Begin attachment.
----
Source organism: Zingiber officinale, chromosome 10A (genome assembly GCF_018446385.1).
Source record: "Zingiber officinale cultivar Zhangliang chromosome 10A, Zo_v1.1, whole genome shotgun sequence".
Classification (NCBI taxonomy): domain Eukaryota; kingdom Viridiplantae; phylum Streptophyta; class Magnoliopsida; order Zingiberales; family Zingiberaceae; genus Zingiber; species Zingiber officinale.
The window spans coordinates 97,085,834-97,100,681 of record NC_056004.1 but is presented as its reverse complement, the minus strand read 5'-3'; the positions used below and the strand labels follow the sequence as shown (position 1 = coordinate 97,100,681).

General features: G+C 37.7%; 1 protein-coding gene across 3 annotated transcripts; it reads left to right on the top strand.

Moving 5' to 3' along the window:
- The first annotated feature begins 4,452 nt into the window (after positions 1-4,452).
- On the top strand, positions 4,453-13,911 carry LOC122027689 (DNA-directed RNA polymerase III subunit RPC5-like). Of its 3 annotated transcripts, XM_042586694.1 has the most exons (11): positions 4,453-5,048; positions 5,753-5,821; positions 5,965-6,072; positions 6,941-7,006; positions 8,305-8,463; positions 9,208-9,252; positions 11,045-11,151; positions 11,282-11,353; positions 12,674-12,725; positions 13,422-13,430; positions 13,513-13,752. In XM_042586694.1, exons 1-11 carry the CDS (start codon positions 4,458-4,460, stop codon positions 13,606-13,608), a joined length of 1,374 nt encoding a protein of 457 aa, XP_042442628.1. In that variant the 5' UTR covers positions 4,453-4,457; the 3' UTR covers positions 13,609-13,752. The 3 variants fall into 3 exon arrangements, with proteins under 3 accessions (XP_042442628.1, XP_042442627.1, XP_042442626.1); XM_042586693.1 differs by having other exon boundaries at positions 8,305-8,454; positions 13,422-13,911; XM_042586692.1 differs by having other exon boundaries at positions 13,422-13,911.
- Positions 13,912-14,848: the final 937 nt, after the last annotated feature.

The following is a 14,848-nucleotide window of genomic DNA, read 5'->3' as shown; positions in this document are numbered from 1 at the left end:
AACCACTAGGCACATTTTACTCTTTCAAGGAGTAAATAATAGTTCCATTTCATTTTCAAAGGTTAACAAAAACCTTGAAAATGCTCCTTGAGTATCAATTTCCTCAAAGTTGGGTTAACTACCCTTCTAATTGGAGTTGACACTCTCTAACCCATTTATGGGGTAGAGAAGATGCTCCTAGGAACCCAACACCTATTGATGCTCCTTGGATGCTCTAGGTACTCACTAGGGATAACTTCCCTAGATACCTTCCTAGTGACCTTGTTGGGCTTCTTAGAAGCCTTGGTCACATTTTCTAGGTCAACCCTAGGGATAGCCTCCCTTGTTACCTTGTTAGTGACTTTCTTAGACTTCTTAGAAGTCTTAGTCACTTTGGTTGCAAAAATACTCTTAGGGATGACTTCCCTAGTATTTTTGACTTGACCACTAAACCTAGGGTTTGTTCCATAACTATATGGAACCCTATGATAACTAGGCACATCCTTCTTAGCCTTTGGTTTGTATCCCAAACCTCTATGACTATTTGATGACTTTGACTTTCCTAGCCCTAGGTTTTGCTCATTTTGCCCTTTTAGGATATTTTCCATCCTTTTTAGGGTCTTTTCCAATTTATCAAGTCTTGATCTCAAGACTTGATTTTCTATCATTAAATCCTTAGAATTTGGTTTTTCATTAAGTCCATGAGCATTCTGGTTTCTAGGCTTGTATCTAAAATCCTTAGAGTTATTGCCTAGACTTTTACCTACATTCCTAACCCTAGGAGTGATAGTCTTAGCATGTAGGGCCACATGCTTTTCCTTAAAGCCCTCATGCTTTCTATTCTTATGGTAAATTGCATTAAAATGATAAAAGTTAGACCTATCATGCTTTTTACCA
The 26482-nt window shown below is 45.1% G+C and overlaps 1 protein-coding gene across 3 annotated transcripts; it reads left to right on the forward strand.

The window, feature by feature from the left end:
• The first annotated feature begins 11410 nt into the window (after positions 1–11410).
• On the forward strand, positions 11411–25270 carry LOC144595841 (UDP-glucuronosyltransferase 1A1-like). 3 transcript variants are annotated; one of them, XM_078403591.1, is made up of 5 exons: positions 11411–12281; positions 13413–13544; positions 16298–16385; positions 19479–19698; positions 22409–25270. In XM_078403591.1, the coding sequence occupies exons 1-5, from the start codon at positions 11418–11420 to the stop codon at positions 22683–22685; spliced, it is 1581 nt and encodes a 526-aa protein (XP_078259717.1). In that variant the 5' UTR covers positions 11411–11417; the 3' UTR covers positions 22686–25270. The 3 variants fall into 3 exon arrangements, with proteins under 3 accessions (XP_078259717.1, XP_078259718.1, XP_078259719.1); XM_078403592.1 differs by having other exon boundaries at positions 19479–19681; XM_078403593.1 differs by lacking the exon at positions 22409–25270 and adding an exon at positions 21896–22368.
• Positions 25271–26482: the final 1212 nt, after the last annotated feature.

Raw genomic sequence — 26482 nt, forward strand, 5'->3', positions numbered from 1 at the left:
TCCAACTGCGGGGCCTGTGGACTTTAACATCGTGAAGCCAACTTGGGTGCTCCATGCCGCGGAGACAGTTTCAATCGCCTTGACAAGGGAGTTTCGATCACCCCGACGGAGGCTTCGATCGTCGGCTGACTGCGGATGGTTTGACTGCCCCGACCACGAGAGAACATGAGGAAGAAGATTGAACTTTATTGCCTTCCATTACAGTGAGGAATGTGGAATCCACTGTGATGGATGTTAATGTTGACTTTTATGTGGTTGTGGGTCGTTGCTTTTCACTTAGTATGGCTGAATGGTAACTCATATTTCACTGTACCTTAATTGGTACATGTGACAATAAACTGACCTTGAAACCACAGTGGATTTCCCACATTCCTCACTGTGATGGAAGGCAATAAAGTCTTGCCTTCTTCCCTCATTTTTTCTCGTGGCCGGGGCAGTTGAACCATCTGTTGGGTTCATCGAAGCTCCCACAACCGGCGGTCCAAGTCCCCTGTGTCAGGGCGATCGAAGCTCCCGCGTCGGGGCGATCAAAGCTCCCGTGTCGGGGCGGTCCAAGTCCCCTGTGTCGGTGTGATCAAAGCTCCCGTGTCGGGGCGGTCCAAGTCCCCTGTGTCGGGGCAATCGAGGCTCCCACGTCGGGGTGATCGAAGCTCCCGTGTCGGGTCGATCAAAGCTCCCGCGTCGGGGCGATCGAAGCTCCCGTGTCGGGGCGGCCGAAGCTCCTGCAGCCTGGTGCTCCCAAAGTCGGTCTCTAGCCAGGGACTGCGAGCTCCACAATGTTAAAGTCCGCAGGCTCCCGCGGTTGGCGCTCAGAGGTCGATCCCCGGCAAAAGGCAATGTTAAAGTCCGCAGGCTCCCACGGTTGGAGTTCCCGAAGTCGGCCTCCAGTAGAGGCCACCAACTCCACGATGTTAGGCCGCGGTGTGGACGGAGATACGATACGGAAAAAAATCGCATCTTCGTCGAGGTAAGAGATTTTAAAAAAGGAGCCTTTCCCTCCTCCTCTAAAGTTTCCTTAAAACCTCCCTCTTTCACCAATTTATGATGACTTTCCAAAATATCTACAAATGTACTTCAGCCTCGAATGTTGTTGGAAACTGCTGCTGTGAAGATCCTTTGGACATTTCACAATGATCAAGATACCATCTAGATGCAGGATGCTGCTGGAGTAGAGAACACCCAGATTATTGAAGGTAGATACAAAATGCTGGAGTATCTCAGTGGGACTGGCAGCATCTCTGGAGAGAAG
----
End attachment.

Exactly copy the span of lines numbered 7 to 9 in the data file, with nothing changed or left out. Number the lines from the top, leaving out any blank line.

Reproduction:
- The first annotated feature begins 4,452 nt into the window (after positions 1-4,452).
- On the top strand, positions 4,453-13,911 carry LOC122027689 (DNA-directed RNA polymerase III subunit RPC5-like). Of its 3 annotated transcripts, XM_042586694.1 has the most exons (11): positions 4,453-5,048; positions 5,753-5,821; positions 5,965-6,072; positions 6,941-7,006; positions 8,305-8,463; positions 9,208-9,252; positions 11,045-11,151; positions 11,282-11,353; positions 12,674-12,725; positions 13,422-13,430; positions 13,513-13,752. In XM_042586694.1, exons 1-11 carry the CDS (start codon positions 4,458-4,460, stop codon positions 13,606-13,608), a joined length of 1,374 nt encoding a protein of 457 aa, XP_042442628.1. In that variant the 5' UTR covers positions 4,453-4,457; the 3' UTR covers positions 13,609-13,752. The 3 variants fall into 3 exon arrangements, with proteins under 3 accessions (XP_042442628.1, XP_042442627.1, XP_042442626.1); XM_042586693.1 differs by having other exon boundaries at positions 8,305-8,454; positions 13,422-13,911; XM_042586692.1 differs by having other exon boundaries at positions 13,422-13,911.
- Positions 13,912-14,848: the final 937 nt, after the last annotated feature.